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Sabbath Reading

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Sh.6 lias bren juet a year m heaven; Umnurkod by white moon or gold Hiin, líy strolic of clock, or clang of bell, Or shadow leugtboningon the way, In the fuU noon aud perfect day, ïn Safety's very citadel, The happy hours havo spod, have run ; And, rait iu peace, all pain forgot, She whom we love, hor white soul shriven, Smilee at tlie thought and wonders not. We have been ,j ust a year alone ; A year whose calendar is Bigha, And dull, perpetual wishfulness, And smiles, eacli covert for a tear. And wandering thoughts, half there, half here, And woariful attempts to gucas The secret of the hidden skies, Tlie aoft, inexorable bluc, With gleaming hinte of fílory Bown, And hoaven behind, just shining through. So sweet. bo sad, ao swift, so slow, So full of eager growth and light, 8o full of pain which blindly grows ; Bo full of thoughts which either way llave pnsed aml crossed and touched each öay, To us a thora, to her a rose ; The year so black, the year so white, Like rivera twain their course have run, The earthly Btream we traco and know, But who shall paint the heavenly one ? A year ! We gather up our powers, Our lampB we consécrate and trim, Open all windows to the day, And welconie every heavenly air. We will prese forward and will bear, Having His word to cheer the way. She, stonu-tossed once, is safe with Jlün, Healed, comforted, content, forgiven, And whilo we count these heavy hours Has been a year, a year in heaven. -Susan Coolidge in the independent. Look on the Bright Side. Is thero one of us who does not sometimes need this bit of advice ? Things are contrary. The people around us are cot entirely congenial. . Our worldly affairs are not adjueted to our satisfaction. The ohildren are fretf ui. Our favorite book bas been borrowed, and the borrower is a notoriously careless person, so that we know that it will come back despoiled of its freshness. The plan of life on which we have built seems yery much like a f ailure. We are in some anxiety about some loved one, whose chamber of sickness may, perhaps, become the chamber of death. Some otber loved one misunderstands us, or opposes us with caprice and temper when we are in almost childish want of sympathy and support. Perhaps our hardly-earned money, the accumulations of faithful and frugal savings for years, is gorte, like a puff of smoke, or' a breath. Look on the bright side ? How can we ? We are ready to say that the heaven is hung with gloom, the earth obscured, the onward path bidden from our view. We are in the condition of travelers in a mountain land, on whoin, midway in their journey, has descended a cold, blinding, and impenetrable veil of fog. A step either way may be perilous, for it may be over a precipice. It becomes to our thought almost an impertinence, this sweet voice which bids us be of good courage, and count up the mercies, instead of mourn. ing over the disasters. Yet there is, if we but care to look for it, always a bright, serene aspect somewhere, always an element of cheer, and al way s the hope of Detter daya to come. It is very seldom indeed that things are so ntterly forlorn that they may not be worse. In our reasonable moods, we recognize this, and, however great our trouble, we can acknowledge that it might be greater. This is true, particularly with regard to calamities EiDd afflictions, such as visit us and constitute events in life. These, it is true to s&y, are frequently encountered and borne with rare heroism by those whose fortitude fails them when small woraies and cares annoy and distress. It is rmid the trifling, iretful pin-pricks of vexation and daily embarrassment that we are mortifled by flnding that the soul's armor is not of proof . Then we aro resolved to see no bright side, and we are angry at those who try to present it to our view. Quite apart from material burdens and sorrows, there is another región of life, in which at times there seems to be no brightness possiblj. " In the midsiience of the voiceless night," haveyou ever liiin awake, questioning your own soul, whüe the tickol the clock and the echoi'. g footfall of some belated passer on t'ae street alone broke the stillness ? Ah ! the ïnystery, the vague terror, which have blackened on you, and shut you in, as the tide imprisons a loiterer in some cave on the ocean shore ! How the thought of a swift-coming etemity has made you feel your own nothingness, your helplessness, and with what awe y ou nave contemplated the liour when but a few failing pulse-beate should be between you and that vast unknown. Speculatiou, separated frota faith, sets you adrift, a mere chip upon a torrent, and you have taken up the cry of one of oíd, "Lord, what is man, that Thou art mindful of him, or the son of man that Thou visitest him ?" with a chill dismay i creeping over you, lest you should slip away f rom the ever-present care of God. Borne of the purest, noblest natures suffer from this benumbing paralysis of doubt, jiow and then. It is humiliating to reflect, too, that the tortures which visit the mtellectual and mental part are of ten part of the penalty which an abused physieal e-onstitution exacts. The nerves are over-wrought, the bram has been unduly stimulated, or the stomach has been ill-treated, and then the body makes its reprisals on its spiritual tenant. But, come from what source soever it may, there is a mute agony of soul, which we sometimes endure, and in whioh it is a consolation indeed to rememfcer the Master, and His hard and bitter conflict beneath the olives of Gethsemauo. At such hours, like sheeted ghosts, the errors and defects of the past revisit you, and life grows unutterably sal. Is there a bright side here ? Some poet has said that the mark of rank in nature is capacity for pain, and to these nights of sorrow there are corresponding days of joy. Bat the real bright side is f ound only when, out of the whirl of struggling emotions, the spirit casts ilself upon the sympathy of Jesús. So strong, so true, so tender is the love of our Lord, that even as we cry, " Save or we perish," there comes, swiít as our necd, the answer, "Lo, I am with you always." No subtler habit of evil is there in the world than that of self-pity. The victim of this form of selfishnees is always eurveying the dark sido of things. If we elioose we can cultívate in ourselves and in our abildrèn the sunny nature, as well as that which is ever bemourjing itself, and eompariüg its lot with that of others. It would bo wcll for each of us, every ciay, when the trials press, to say, ' ' But after all, how muoh pleasure there ík here ; how much delight there is yonder, and what a garden of glory is this benutiful world. Let me, at least, try to be as happy as I can." - Margaret È. kianyntcv, in Chrislian Intelliycnecr. Kalph Waldo EauïKso''a Bpare featares, says a Boston newspaper, are "uharply outhnej, his thin gray hair stniggk's over his l;wl, Iiíh olear oye twinkles with every amusing utterance, his air is that of a student, an inquirer. He has a frank cordiality which is charming; he listens to you as if you were teaching him, not ho you." The Widower and the Widow. "When Mr. Thomas Thompson was oourting the widow who became his sixth wifo, eaid he, taking a pinoh of snuft' and looking wise, " I will teil you what I expect of you, my dear. You are aware that I have had a great deal of matrimonial experience. Ho-hum ! it makes me sad to think of it. My lot in the cemetery is almost full, and I may truly say that my cup of misery would be running over at this moment if it were not for you. But to business. I was about to remark that Jane, my first, could make better coffee than any other woman in this world. I trust you will adopt her recipe for the preparation of that beverage." " My first husband frequently remarked - " began the widow. "Andtherewas Susan," interrupted Mr. Thompson. " Susan was the best mender that probably ever lived. It was her delight to flnd a button off, and, as for rents in coats and things, I have seen her shed tears of joy when she saw them, she was so desirous of using her aeedle for their repair. Oh, what a woman Susanna was ! " " Many is the time," bcgan the widow, " that my first hus - " " With regara to Anna, wno was my third," said Mr. Thompson, kastily, "I think her forte above all others was in the accomplishment of the cake known as slapjack. I have very pleasant visions at this moment of my angelic Anna as she appeared m the kitchen of a frosty morning, enveloped in smoke and the morning sunshine that stole into he window, or bearing to my píate a partioularly nioe artiole of slapjack, with the remark, ' That's the nicest one yet, Thomas. Eat it while it's hot.' Sometimes, I assure you, my dear, these recollections are quite overpo wering." He applied his handkerchief to his eyes, and the widow said, ' ' Ah, yes. I know how it is myself, sir. Many is the time that I see in my lonely hours my dear flrst hus " " The pride and the joy of Julia, my fourth, and I may say, too, of Clara, my flfth," interrupted Mr. Thompson, with eome apparently accidental violence of tone, " lay in the art of making over their spring-bonneis. If you will believe it, my dear, one bonnet lasted those two blessed womnn through all the happy years they lived with me. They would turn them, and make them over so many, many times ! Dear, dear ! what a changing world - what an unhappy, changing world!" " I say so to myself a hundred times a day, sir," said the widow with a sigh. "I frequent ly remarked to my first hus " . "Madam!" said Mr. Thompson suddenly and with great sternness, "obligo me by never mentioning that cheap man again. Are you not aware that he must necessarily be out of the question forevermore? Can you not see that your continual references to him sicken my soul! Let us have peace, madame- let ushave peaoe." "Very well, sir," said the widow, meekly. "I beg your pardon, and promise not to do it again." And they were married, and their lives were as bright and peaceful as Mr. Miller's sundown seas. - Buffalo Express. Fierce Flght With a Bear. Several young men of this town went t out hunting on horseback, and when near William Nelson's f -om they ] denly came upon two large bears. They ( fired upon theni and suceecded in killing ( one, but the other ran for the timber j and passed out of sight, notwithstanding that ono of the boj s, Johnny Northover, , put four charges of buckshot iuto him at shoit range. As the bear seemed j likely to sscape, Adam Benson said he , would ride around the thicket, wbich was a short distance, and head him off. ' He accordingly started oft' alone and reaohed the other side of the mod before the bear. He dismounted and tied bis horse to a tree, and had wpited but a few moment when the infuriated beast broke from the timber and ruslied for hirn. He fired two shits, but the bear was upon him. The beast rose upon nis hind legs as Adam stnick at him with his rifle, and knocked the weapon from his hands. Then with a stroke of his paw he f elled Adam to the earth, knocking him between two logs, and commenoed to bito and claw him. Adam held the beast from his throat by grasping him by the shaggy hair on eaeh side of his head. Ho is a powerful young man, but ho feit his strength beginning to fail, and he knew that his only hope was in the knile tliat he carried in his belt. Ho let go of the bear with his right hand and reaohed for the knife, but found it wns gone. Thrusting the empty sheath into the bear's mouth, he gave himself up for lost. The bear was mangling tlie muscle of his arm in a terrible manner and would soon have killed him had not Jack Barnes' dog Bover come upon them. The dog attackod the bear fiercely and compelled him to leave Adam, who managed to crawl upon his horse and ride back to where the rest of the party had stopped to skin the other bear. "When he reached them he was too weak to teil them what had happened. His friends carrid him home, and on the way he managed to teil them that he was not anxious to box with a bear soon again. The hunters went to look for the bear, but found that it had escapea. As Benson's injuries are all flesh wounds it is thought he will soon recover, but he may lose the use of one arm. - Tacoma (W. T.) Rerald. Wliy Uold Clianges Color. It is well known that the human body contains humors and acids, similar in action to, and haviDg a like teudency toward, baser metáis, as nitric and sulphuric acids have, namely, to tarnish or dissolve them, varying in quantity in different persons ; of this theory we have abundant proof in the effects whiob the wearing of jewelry produces on different persons. Thonsands wear continnally, without any ill-effdct, the cheapsr class of jewehy with brass ear-wires, wliile if others wore the same article for a few days they would be troubled with sore cars ; or, in other words, the acids contained in the systeni would so act on the brass as to produce ill results. Instances have occurred in which articles of jewelry of any grado below eighteen carat have been tarnished in a few days, merely from the above-naired cause. True, these instances are not very frequent; neverthelesK, it is ns well to know them, and they are sufficient to prove that it is not in every case the faalt of tho goods uot weariug well - as it is generally called- bat the result of the particular eomtitution by whioh they ue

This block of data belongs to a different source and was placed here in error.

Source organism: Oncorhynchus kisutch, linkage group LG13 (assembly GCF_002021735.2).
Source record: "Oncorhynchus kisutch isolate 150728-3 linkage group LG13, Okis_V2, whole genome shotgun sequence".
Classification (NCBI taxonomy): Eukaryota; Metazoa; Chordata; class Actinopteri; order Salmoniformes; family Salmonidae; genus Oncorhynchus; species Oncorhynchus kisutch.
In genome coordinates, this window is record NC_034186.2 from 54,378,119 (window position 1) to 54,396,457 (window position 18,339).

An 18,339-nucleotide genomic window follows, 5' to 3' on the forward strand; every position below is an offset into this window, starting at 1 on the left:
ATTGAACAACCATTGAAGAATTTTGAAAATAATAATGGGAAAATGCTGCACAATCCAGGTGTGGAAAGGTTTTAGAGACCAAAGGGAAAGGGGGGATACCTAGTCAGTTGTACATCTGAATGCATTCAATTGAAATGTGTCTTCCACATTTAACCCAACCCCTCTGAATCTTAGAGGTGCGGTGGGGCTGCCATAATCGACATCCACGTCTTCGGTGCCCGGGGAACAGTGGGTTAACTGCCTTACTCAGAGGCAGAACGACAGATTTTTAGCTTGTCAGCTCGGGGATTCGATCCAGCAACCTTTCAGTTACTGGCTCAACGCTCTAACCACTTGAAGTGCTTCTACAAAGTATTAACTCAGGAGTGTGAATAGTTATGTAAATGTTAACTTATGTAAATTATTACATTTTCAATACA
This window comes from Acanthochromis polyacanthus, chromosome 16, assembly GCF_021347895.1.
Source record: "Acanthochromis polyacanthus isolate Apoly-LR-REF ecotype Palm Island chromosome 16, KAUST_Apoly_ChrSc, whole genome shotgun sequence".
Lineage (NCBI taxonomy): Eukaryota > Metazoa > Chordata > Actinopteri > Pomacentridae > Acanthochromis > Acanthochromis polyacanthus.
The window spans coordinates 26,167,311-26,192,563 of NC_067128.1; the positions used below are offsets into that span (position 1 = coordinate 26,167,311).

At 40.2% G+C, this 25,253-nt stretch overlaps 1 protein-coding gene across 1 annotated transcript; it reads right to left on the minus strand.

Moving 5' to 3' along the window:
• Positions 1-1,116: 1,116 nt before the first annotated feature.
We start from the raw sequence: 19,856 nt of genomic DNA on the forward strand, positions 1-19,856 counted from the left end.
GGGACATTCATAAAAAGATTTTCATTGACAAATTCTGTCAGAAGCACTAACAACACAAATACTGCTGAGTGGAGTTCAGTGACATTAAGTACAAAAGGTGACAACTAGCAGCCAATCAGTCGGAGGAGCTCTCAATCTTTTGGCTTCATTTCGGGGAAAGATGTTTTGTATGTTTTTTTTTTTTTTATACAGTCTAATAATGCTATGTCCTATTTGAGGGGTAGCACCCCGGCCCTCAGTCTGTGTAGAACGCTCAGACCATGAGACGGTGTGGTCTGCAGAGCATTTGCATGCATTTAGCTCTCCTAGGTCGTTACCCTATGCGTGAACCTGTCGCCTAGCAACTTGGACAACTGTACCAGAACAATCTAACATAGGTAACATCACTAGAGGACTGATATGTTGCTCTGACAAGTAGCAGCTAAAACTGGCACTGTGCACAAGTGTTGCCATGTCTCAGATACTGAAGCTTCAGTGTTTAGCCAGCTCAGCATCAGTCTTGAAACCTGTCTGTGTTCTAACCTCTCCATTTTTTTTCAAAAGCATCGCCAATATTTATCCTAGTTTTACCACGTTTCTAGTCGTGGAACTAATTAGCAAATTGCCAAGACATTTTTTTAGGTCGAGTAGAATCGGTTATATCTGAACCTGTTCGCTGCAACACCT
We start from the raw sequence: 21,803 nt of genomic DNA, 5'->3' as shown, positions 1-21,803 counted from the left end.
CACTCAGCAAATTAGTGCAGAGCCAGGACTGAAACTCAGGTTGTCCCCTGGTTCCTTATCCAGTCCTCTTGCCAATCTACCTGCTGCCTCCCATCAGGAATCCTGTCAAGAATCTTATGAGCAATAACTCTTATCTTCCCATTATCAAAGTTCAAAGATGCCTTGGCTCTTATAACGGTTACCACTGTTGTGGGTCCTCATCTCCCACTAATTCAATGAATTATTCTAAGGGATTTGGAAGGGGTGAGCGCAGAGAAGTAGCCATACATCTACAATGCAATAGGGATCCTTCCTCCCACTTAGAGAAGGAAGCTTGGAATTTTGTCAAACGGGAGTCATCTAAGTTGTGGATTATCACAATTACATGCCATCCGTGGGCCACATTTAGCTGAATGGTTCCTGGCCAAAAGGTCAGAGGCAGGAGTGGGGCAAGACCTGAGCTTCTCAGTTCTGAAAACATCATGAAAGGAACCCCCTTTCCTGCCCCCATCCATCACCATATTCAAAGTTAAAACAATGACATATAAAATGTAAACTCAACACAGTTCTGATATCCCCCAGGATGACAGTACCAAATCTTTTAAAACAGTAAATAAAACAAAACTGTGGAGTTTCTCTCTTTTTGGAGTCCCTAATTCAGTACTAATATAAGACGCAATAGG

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Michigan Argus